Archives for 2021
- Voices from the Field - July 5
Hi, we are the Nature Saskatchewan Rare Plant Rescue team members Ashley Mills and Spencer Lyons. We recently joined Nature Saskatchewan this summer to search for species at risk in southern Saskatchewan. Spencer has dabbled in both archaeology and biology and is really into bones while Ashley’s background is mainly biology and she is especially interested in plants and birds. Between the two of us, there were always little treasures catching our eye as we embarked on the search for the rare Slender Mouse-ear-cress (aka. SMEC). Our first trip was a 10-day scorcher and wow what a tremendously fun way to kick off the field season. We found ourselves “SMEC” dab in the middle of a heat wave in Leader to begin and the week ended with wonderful rain showers in Eastend, SK. Every day, we found ourselves learning more than we could have ever imagined about Saskatchewan’s prairies and we both sat staring at the ceiling each night wondering what fascinating find we would uncover the following day.
This first search period consisted of looking for the elusive rare plant SMEC, a brassica (i.e, mustard family) that is rather tall and dainty with a spattering of small white flowers on top. This plant has not been located in a couple years and so we were excited to see if we could crack the case. To pass the time on our long transects we made up songs replacing words with SMEC and laughing until our guts hurt. After a weeks’ worth of searching we came up empty handed with no SMEC to show for our efforts. However, along the way we found multiple patches of the provincially rare Small lupine, as well as a Northern Blue Eyed Grass, Prickly Milk Vetch, and the stunning Gumbo Evening Primrose. We were out star gazing on Jone’s peak near Eastend when we happened to spot this beautiful white flower. It was fascinating to find such a big flower out on the prairies and especially one that blooms at night. What a treat!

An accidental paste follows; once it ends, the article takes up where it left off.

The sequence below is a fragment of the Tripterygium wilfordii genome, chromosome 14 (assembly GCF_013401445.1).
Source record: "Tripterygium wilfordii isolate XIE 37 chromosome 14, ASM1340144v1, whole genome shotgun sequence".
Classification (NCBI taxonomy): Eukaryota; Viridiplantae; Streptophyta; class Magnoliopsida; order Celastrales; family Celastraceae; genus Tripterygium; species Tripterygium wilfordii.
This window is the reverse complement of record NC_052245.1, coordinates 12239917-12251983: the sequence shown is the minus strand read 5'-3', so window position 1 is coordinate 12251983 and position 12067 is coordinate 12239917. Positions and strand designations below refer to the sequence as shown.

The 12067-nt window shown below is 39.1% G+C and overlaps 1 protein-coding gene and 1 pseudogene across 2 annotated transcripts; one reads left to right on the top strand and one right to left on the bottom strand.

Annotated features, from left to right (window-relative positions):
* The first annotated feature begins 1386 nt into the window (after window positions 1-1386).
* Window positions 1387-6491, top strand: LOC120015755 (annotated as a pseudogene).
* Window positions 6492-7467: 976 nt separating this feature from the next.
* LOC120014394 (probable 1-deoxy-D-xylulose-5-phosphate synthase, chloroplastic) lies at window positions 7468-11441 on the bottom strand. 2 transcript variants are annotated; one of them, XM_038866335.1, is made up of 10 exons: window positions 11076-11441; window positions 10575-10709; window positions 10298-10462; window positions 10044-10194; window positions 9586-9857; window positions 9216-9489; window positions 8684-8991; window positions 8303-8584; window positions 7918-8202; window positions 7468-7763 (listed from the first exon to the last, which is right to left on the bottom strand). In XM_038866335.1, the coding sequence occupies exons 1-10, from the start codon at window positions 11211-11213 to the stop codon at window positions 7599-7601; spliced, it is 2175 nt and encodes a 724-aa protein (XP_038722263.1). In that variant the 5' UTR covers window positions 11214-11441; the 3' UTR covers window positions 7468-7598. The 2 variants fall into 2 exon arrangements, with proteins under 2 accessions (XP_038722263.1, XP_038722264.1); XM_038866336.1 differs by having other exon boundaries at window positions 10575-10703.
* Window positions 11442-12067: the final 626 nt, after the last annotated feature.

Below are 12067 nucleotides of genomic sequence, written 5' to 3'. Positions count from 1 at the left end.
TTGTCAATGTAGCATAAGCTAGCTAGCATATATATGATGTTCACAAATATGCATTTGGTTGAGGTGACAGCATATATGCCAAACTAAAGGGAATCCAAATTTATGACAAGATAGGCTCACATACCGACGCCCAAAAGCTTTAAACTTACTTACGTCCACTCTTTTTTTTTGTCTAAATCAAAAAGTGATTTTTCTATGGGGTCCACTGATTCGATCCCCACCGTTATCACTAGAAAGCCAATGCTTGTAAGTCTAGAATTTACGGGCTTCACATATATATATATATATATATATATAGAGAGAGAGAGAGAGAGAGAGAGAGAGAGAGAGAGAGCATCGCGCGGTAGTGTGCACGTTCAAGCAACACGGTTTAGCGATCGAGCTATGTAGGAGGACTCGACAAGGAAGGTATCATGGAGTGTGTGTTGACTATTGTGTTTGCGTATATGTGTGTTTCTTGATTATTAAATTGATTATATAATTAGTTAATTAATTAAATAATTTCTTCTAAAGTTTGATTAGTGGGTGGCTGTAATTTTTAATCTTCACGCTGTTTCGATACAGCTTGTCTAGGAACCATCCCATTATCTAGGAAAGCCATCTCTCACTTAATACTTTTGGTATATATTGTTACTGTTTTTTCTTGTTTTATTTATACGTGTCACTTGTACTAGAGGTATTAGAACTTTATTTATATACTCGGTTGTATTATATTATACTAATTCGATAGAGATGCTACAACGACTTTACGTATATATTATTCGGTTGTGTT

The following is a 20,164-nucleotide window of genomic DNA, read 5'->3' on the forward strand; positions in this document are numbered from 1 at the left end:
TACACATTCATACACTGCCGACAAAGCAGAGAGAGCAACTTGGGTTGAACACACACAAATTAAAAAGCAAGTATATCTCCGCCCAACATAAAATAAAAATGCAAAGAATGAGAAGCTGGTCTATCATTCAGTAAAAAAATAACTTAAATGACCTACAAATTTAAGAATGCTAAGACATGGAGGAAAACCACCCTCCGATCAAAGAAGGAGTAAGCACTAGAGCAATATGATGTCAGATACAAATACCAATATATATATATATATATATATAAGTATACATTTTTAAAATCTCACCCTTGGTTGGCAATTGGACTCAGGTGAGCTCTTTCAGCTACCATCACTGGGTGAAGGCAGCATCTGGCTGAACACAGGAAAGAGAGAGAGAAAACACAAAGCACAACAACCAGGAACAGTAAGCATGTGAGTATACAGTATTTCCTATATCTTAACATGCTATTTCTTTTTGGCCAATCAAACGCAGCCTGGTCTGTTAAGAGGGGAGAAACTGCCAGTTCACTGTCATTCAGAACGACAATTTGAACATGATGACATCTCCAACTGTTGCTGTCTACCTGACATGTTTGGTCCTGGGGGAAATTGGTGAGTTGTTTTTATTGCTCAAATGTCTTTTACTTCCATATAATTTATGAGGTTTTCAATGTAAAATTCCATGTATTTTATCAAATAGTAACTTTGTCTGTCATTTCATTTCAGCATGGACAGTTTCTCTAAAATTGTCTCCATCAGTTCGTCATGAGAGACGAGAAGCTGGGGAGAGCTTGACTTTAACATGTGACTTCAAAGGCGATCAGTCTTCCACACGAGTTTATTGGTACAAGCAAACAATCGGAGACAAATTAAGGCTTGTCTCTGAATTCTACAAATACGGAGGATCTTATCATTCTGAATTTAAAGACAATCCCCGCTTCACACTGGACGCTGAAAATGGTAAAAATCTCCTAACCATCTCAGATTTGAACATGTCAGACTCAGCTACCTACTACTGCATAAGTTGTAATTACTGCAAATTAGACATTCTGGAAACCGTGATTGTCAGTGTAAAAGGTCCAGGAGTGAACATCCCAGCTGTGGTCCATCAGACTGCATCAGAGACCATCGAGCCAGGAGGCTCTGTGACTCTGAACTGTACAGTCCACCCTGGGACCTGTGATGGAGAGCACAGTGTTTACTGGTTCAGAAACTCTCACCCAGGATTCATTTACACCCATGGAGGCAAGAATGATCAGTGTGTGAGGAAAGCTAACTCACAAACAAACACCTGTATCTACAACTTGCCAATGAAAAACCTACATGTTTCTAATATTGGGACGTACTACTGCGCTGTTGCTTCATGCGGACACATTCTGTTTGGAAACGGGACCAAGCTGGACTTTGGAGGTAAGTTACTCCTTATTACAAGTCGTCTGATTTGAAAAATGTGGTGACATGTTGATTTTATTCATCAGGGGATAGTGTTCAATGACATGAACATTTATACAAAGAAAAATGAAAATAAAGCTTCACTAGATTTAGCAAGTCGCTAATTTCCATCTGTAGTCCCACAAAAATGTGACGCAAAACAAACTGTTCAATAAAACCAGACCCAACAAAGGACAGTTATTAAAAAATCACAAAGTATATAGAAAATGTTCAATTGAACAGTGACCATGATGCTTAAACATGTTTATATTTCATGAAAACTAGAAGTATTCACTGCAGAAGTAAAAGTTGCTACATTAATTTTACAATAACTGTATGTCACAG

In our off time we found the quietness and friendliness of the small towns to be quite enchanting. Visiting with the locals and landowners was a rewarding experience that brought both of us out of our shells and allowed us to feel like we were right at home. There was plenty of time in the evening to explore and no shortage of hidden gems to uncover. Checking out the life-size animal statues in Leader was a definite highlight, while the unique views from Jones Peak and Pine Creek Regional Park left us feeling like our little adventurer hearts were full to the brim.
Our time in the field was never wasted and we found ways to take our mind off the frustrations of ending the day with no target species to show for it. After washing away our woes in a wonderful creek, we filled our cameras with countless plants, mushrooms, lichens and even an ant super city with “ant highways”. Ashley’s previous ID skills came in handy as she showed Spencer how to properly ID birds and plants while she learned about bone and lichen ID from him. Our happiness must have been at an optimal level since Ashely said and I quote, “my happiness is equally proportional to the amount of pictures I take per day”. We were definitely happy campers then because both our phones were full of pictures of the awesome adventure. After ten straight field days we are certainly ready for a well-earned rest which will hopefully fly by so we can get back to our rare plant search mission.
Note: All photos credited to Ashley Mills and Spencer Lyons